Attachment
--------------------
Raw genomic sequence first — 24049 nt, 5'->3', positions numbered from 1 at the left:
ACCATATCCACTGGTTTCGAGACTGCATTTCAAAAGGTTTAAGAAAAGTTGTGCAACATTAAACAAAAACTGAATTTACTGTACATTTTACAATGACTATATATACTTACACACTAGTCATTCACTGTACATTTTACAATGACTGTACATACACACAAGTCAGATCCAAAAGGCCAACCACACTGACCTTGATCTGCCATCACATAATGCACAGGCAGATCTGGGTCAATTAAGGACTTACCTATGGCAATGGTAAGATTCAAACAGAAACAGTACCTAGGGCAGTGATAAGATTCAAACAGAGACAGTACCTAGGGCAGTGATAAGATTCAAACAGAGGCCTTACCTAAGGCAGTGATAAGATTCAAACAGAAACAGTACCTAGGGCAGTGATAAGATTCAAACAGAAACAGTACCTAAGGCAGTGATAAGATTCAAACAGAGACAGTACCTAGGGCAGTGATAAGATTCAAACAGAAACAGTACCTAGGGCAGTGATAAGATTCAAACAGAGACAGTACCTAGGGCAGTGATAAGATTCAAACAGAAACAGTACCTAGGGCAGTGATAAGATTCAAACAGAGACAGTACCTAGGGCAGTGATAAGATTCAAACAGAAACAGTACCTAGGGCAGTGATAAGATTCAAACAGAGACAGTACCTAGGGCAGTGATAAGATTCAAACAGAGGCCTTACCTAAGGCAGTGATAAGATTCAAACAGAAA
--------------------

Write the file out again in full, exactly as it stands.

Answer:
Raw genomic sequence first — 24049 nt, 5'->3', positions numbered from 1 at the left:
ACCATATCCACTGGTTTCGAGACTGCATTTCAAAAGGTTTAAGAAAAGTTGTGCAACATTAAACAAAAACTGAATTTACTGTACATTTTACAATGACTATATATACTTACACACTAGTCATTCACTGTACATTTTACAATGACTGTACATACACACAAGTCAGATCCAAAAGGCCAACCACACTGACCTTGATCTGCCATCACATAATGCACAGGCAGATCTGGGTCAATTAAGGACTTACCTATGGCAATGGTAAGATTCAAACAGAAACAGTACCTAGGGCAGTGATAAGATTCAAACAGAGACAGTACCTAGGGCAGTGATAAGATTCAAACAGAGGCCTTACCTAAGGCAGTGATAAGATTCAAACAGAAACAGTACCTAGGGCAGTGATAAGATTCAAACAGAAACAGTACCTAAGGCAGTGATAAGATTCAAACAGAGACAGTACCTAGGGCAGTGATAAGATTCAAACAGAAACAGTACCTAGGGCAGTGATAAGATTCAAACAGAGACAGTACCTAGGGCAGTGATAAGATTCAAACAGAAACAGTACCTAGGGCAGTGATAAGATTCAAACAGAGACAGTACCTAGGGCAGTGATAAGATTCAAACAGAAACAGTACCTAGGGCAGTGATAAGATTCAAACAGAGACAGTACCTAGGGCAGTGATAAGATTCAAACAGAGGCCTTACCTAAGGCAGTGATAAGATTCAAACAGAAA